When hosting a promotion, you can make it easily affordable by offering hotdogs and burgers cooked up on the grill with potato chips. Offer an inexpensive “Customer Appreciation” prize that has been on display and have your customers sign up for a drawing. Since we are suggesting that this promotion provide a safety or educational aspect, do not forget that it also must be fun and provide for customer involvement. Your customers will appreciate a cold soda or water with the chance to stop for a moment and have a plate of food. It is not difficult to hand them a flyer or spend a moment with them to review how they maintain their vehicle. Even if a promotion budget reached the $500.00 level you are many dollars ahead if you avoid one engine failure.

Solicit referrals and have staff on hand to help the customer address the following issues or by providing them with a list so that they can perform the checks with the help of a friend or family member:


  • A periodic maintenance reminder date (use a birthday date and repeat monthly) mine would be the 27th
  • Have them check their tire pressure, spare and jack for functionality and knowledge of use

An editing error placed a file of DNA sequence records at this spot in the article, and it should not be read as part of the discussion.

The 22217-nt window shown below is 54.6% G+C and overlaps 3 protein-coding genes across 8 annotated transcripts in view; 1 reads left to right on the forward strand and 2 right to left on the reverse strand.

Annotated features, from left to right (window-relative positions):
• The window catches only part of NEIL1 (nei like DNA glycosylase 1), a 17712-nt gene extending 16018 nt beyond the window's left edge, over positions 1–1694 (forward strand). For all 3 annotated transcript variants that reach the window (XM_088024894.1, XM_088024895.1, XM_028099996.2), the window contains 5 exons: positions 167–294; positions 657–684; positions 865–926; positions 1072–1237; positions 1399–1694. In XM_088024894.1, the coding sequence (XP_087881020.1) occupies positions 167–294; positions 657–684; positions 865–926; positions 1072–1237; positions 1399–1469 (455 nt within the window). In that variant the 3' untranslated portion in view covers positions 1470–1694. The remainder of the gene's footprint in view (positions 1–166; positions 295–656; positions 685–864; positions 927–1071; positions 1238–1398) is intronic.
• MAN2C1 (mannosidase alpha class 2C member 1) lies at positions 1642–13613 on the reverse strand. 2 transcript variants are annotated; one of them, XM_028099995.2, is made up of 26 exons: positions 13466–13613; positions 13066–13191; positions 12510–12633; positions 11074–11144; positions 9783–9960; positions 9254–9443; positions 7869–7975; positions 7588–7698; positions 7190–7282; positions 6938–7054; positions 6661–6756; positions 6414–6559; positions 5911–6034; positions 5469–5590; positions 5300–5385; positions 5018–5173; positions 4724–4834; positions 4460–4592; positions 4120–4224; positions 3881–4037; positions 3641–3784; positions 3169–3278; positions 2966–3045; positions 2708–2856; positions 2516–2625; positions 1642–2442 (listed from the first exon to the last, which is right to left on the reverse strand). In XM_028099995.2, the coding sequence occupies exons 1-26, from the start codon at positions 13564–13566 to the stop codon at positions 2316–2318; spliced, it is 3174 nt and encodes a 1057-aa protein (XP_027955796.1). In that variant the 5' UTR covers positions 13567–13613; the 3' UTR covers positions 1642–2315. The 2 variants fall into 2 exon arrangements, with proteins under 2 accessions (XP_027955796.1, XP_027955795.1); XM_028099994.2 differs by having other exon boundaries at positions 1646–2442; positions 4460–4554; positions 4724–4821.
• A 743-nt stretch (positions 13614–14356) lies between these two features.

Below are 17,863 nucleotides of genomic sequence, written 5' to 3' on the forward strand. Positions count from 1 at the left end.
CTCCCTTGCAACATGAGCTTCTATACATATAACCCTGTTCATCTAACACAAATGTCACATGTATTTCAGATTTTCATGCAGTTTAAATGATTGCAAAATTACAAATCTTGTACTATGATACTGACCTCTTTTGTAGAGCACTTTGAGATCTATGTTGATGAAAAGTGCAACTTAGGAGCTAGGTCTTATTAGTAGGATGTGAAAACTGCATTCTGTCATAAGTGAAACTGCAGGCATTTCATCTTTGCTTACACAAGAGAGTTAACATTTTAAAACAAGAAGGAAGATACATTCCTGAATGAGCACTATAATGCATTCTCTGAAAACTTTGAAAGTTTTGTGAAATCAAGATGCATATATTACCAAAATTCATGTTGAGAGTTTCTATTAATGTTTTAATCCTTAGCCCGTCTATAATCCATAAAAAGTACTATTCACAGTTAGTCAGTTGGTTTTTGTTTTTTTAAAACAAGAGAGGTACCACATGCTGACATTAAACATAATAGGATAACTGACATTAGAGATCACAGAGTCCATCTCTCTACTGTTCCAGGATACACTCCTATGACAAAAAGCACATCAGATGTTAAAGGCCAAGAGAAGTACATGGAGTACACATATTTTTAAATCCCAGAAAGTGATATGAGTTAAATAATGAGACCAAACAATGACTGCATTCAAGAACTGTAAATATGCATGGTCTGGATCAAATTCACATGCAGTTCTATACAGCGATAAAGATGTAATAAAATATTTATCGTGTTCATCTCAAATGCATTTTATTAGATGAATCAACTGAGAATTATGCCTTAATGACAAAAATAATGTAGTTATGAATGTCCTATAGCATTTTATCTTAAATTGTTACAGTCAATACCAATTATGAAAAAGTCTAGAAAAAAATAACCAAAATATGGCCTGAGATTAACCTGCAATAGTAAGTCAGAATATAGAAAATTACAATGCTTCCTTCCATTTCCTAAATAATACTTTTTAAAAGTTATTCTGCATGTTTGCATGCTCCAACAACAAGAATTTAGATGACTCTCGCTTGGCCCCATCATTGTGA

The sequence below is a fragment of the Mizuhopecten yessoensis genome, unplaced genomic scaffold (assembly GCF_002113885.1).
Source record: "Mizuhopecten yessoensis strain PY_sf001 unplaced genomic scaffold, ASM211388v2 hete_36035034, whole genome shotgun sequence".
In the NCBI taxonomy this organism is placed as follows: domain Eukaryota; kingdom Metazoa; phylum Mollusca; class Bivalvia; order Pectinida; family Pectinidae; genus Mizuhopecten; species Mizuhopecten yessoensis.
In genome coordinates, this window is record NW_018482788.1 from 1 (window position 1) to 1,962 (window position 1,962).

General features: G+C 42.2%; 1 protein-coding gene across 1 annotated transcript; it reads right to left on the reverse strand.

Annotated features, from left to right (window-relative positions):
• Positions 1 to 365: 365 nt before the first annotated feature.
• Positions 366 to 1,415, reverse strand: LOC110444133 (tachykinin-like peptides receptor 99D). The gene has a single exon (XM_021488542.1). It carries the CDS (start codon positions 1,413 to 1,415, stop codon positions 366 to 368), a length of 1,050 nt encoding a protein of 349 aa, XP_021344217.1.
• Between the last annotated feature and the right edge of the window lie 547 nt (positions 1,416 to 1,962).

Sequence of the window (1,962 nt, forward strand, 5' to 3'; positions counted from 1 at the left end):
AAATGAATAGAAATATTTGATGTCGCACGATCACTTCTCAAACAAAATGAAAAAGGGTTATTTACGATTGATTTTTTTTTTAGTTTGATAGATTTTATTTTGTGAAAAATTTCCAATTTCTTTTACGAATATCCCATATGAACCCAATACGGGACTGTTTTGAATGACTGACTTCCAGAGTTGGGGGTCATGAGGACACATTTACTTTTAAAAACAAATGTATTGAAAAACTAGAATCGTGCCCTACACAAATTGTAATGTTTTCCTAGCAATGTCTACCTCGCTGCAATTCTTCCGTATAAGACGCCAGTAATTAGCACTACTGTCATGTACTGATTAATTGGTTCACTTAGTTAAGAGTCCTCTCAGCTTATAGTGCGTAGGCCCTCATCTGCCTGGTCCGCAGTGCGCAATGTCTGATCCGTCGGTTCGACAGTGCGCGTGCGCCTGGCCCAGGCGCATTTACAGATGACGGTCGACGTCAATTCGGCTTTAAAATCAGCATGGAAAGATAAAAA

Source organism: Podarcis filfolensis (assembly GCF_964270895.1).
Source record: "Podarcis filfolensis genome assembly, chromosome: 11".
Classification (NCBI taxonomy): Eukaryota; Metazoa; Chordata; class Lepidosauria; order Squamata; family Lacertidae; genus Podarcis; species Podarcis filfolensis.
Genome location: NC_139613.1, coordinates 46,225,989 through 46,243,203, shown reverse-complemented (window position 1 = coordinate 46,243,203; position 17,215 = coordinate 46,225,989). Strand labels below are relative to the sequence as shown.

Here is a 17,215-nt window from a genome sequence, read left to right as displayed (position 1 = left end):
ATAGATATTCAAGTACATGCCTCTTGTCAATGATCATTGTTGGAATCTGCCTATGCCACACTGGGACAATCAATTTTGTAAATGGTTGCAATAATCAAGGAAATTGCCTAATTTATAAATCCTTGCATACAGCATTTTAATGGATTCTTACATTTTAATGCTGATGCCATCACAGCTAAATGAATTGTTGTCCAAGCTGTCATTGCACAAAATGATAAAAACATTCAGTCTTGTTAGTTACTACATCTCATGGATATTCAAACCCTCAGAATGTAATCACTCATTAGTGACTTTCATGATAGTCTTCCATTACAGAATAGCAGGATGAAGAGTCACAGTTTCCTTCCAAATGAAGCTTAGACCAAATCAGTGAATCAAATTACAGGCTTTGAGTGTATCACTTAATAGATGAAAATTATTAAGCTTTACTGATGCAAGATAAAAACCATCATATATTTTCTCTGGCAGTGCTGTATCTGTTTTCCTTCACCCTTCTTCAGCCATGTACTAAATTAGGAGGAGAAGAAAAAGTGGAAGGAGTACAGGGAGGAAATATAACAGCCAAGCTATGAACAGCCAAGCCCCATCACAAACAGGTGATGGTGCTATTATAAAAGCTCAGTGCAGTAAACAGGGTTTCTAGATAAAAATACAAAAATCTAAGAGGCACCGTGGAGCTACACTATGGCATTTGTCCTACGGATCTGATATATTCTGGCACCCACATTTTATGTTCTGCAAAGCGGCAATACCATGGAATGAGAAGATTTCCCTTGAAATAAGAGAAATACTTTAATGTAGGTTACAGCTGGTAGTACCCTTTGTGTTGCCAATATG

• Has the oil been checked (27th – monthly) or changed recently? When is the next maintenance due?
  • Do they have a set of jumper cables and a flashlight?
  • Conduct promotions that promote wearing of seatbelts (promote safety and avoid traffic stops)
  • Have a vehicle winterization and anti-freeze program (Memorial Day and Labor Day)
  • Do not loan your vehicle to someone (it might be impounded)
  • Use turn signals and check brake & headlights monthly (another safety and traffic stop issue)
  • Lock your car even when you are driving it (do not become the victim of a crime)
  • Never leave it running when parked or unattended (it might be stolen)
  • Do not operate your car on “E” but try to maintain a ¼ tank or more gas level
  • Keep the gas cap lid tight and try not to use gas that contains alcohol, use a mid- grade gas